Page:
What can you do when another company steals your logo?

What can you do when another company steals your logo?

| Jan 20, 2021 | Intellectual Property |

Good branding can make or break a company. When customers know and trust your product, they will look for your logo or brand name when making a purchase. Unfortunately, with success comes the risk of someone trying to elbow in on your market.

Unscrupulous competitors could potentially duplicate your packaging or create knockoff versions of your products that sport your logo. Not only could such products cut in to your market share, but they could also damage your reputation if they aren’t of the same quality as what your company offers.

What can you do if a business infringes on your intellectual property by using your company’s logo?

Locate the source of the issue, and ask them to stop

Sending cease-and-desist letters is a common practice among those facing intellectual property violations. Notifying the other party of their infringement is a crucial step.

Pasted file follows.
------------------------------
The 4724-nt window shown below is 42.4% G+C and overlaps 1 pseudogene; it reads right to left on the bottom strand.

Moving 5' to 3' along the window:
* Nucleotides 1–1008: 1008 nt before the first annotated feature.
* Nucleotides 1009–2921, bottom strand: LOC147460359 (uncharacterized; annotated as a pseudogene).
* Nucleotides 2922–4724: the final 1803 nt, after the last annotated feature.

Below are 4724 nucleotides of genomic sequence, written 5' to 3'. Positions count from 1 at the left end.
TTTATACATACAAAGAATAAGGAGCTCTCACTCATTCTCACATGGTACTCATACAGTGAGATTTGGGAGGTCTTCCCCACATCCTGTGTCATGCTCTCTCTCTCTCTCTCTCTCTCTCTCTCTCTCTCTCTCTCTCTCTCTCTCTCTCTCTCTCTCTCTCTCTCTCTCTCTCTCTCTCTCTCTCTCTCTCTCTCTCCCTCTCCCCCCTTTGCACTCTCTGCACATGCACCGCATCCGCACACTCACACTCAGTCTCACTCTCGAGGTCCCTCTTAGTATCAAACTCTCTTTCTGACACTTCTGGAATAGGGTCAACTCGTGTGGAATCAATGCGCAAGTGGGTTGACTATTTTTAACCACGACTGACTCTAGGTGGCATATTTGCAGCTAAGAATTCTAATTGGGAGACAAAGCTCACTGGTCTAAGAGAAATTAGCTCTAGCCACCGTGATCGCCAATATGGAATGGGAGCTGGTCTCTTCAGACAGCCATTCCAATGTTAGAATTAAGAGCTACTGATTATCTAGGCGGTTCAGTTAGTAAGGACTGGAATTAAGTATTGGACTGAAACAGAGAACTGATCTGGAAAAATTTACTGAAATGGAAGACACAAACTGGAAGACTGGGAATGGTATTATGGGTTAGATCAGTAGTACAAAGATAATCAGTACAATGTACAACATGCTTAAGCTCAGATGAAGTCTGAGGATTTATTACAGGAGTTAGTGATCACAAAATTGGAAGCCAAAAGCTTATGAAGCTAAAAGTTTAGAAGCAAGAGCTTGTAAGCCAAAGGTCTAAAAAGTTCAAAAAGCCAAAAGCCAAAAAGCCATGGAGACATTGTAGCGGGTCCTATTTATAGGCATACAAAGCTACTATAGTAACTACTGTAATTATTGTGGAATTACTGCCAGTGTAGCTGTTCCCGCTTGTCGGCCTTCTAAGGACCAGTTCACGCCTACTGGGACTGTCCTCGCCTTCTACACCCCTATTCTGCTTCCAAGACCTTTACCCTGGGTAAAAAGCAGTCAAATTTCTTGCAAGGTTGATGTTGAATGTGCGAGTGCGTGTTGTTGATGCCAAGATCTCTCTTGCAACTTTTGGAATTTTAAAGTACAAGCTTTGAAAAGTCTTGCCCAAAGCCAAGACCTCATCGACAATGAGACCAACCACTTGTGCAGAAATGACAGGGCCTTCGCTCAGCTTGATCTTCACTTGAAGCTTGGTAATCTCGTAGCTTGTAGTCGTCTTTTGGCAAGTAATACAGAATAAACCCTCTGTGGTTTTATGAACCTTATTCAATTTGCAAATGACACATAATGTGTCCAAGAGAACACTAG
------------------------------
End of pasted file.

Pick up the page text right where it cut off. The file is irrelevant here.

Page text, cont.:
If you locate your products in a specific business, that retailer can likely provide you with information about the supplier they used. If the sales are online, you can send a notice to whomever holds the registration for the website or the company’s listed address. It’s worth noting that some website uses of a logo may fall under fair use standards, but printing your logo on their products isn’t one of them.

If they don’t stop, you can take them to court and seek damages

If the other company continues using your logo or otherwise using your company’s brand for their own gain, you may have no choice but to take them to court. In fact, you may choose to sue them for the infringement even if they stopped after you sent a cease-and-desist letter. Depending on the extent of the infringement, you may be able to claim the profit they made off of the infringing products or even damages because of the impact on your company.

Building an intellectual property claim against another business typically requires preparation and documentation, such as sales records, to validate claims for compensation. Getting experienced legal assistance with that process can make it easier and increase your chances of success.